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Homework Help: Laplace Transform problem

  1. Dec 27, 2013 #1
    1. The problem statement, all variables and given/known data

    Why I am getting wrong answer related to this Laplace Transforms problem?

    According to the book "Higher Engineering Mathematics 6th edition by John O Bird" page no. 583 one should get

    (e[itex]^{-st}[/itex]/(s[itex]^{2}[/itex] + a[itex]^{2}[/itex]))(a sin at - s cos at)

    2. Relevant equations

    ∫e[itex]^{-st}[/itex]cos at dt

    3. The attempt at a solution

    u = e[itex]^{-st}[/itex]

    du = -se[itex]^{-st}[/itex] dt

    Let dv = cos at dt

    v = (sin at)/ a

    Integrating by parts

    ∫e[itex]^{-st}[/itex]cos at dt =

    (e[itex]^{-st}[/itex] sin at / a) + (s/a)∫e[itex]^{-st}[/itex]sin at dt

    = (e[itex]^{-st}[/itex] sin at / a) + (s/a)[(-e[itex]^{-st}[/itex] cos at / a) - (s/a)∫e[itex]^{-st}[/itex]cos at dt]

    = (e[itex]^{-st}[/itex] sin at / a) - (s/a[itex]^{2}[/itex] )(e[itex]^{-st}[/itex] cos at) - s[itex]^{2}[/itex]/a[itex]^{2}[/itex])∫e[itex]^{-st}[/itex]cos at dt]


    (1 + (s[itex]^{2}[/itex]/a[itex]^{2}[/itex]))∫e[itex]^{-st}[/itex]cos at dt =

    (e[itex]^{-st}[/itex] sin at / a) - (s/a[itex]^{2}[/itex])(e[itex]^{-st}[/itex] cos at)

    = (e[itex]^{-st}[/itex]/a[itex]^{2}[/itex])(a sin at - s cos at)

    ∫e[itex]^{-st}[/itex]cos at dt =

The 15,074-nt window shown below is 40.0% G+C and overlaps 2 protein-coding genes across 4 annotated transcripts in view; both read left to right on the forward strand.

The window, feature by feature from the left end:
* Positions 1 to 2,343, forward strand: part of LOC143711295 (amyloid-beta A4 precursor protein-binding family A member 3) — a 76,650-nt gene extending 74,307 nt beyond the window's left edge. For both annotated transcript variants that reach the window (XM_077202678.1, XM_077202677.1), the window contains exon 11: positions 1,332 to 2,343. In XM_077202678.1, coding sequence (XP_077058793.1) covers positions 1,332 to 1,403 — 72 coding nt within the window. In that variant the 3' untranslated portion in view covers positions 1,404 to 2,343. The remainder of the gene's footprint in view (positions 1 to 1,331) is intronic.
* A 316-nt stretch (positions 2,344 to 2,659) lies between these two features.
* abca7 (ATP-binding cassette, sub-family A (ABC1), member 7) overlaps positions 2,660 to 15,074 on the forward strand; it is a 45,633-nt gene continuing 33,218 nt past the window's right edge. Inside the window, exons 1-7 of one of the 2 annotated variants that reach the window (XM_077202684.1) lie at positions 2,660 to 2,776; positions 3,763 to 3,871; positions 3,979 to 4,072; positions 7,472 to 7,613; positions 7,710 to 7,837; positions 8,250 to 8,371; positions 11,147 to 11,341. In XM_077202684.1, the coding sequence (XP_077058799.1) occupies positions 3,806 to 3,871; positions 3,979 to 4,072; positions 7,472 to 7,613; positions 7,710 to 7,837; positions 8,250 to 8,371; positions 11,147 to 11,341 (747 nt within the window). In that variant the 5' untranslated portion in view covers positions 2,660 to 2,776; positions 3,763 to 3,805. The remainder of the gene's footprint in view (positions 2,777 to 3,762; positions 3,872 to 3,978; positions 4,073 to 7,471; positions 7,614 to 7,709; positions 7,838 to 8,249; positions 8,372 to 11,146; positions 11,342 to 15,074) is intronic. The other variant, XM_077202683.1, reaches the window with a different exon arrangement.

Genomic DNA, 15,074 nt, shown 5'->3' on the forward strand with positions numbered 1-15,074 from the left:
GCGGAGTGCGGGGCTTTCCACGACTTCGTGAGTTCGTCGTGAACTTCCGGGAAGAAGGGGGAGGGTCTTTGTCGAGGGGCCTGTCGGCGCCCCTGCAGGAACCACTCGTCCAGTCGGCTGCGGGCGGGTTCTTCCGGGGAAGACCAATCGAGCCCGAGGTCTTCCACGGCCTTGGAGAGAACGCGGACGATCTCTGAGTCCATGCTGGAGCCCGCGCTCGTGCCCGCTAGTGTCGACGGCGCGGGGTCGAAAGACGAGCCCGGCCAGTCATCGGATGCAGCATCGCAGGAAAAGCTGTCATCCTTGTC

(a[itex]^{2}[/itex]/(a[itex]^{2}[/itex] + s[itex]^{2}[/itex]))((e[itex]^{-st}[/itex]/a[itex]^{2}[/itex])(a sin at - s cos at))

    = ((e[itex]^{-st}[/itex]/ (s[itex]^{2}[/itex] + a[itex]^{2}[/itex]))(a sin at - s cos at)
    Last edited: Dec 27, 2013
  2. jcsd
  3. Dec 27, 2013 #2

    Ray Vickson

    User Avatar
    Science Advisor
    Homework Helper

    There is no way you could get the answer that you claim the book obtains: the Laplace transform of a function f(t) will not have a "t" in it, since t has be "integrated out". I hope you realize that you need to take a limit!
  4. Dec 27, 2013 #3
    The integration limits on the LT integration are from 0 to ∞. Try these limits and see what you get. It's a definite integral, not an indefinite integral.
  5. Dec 27, 2013 #4
    Applying limits on the last step was not a problem. I was getting wrong answer that is there was a mistake in sign at one place where Integration by parts is done second time. After fixing it I got the right answer which I have modified in post 1. After applying the limits I got the right answer.

    e[itex]^{-s\infty}[/itex] becomes 0


    e[itex]^{-s * 0}[/itex] becomes 1

    sin 0 = 0

    cos 0 = 1

    First term of the equation after applying infinity becomes 0. Remaining is applying 0 as limit but a - sign appears before the equation.

    - [ e[itex]^{-s * 0}[/itex] / (s[itex]^{2}[/itex] + a[itex]^{2}[/itex])(a sin a (0) - s cos a (0))

    = - (1 / (s[itex]^{2}[/itex] + a[itex]^{2}[/itex])) ( - s)

    = (s / (s[itex]^{2}[/itex] + a[itex]^{2}[/itex]))

    Am I right?
    Last edited: Dec 27, 2013
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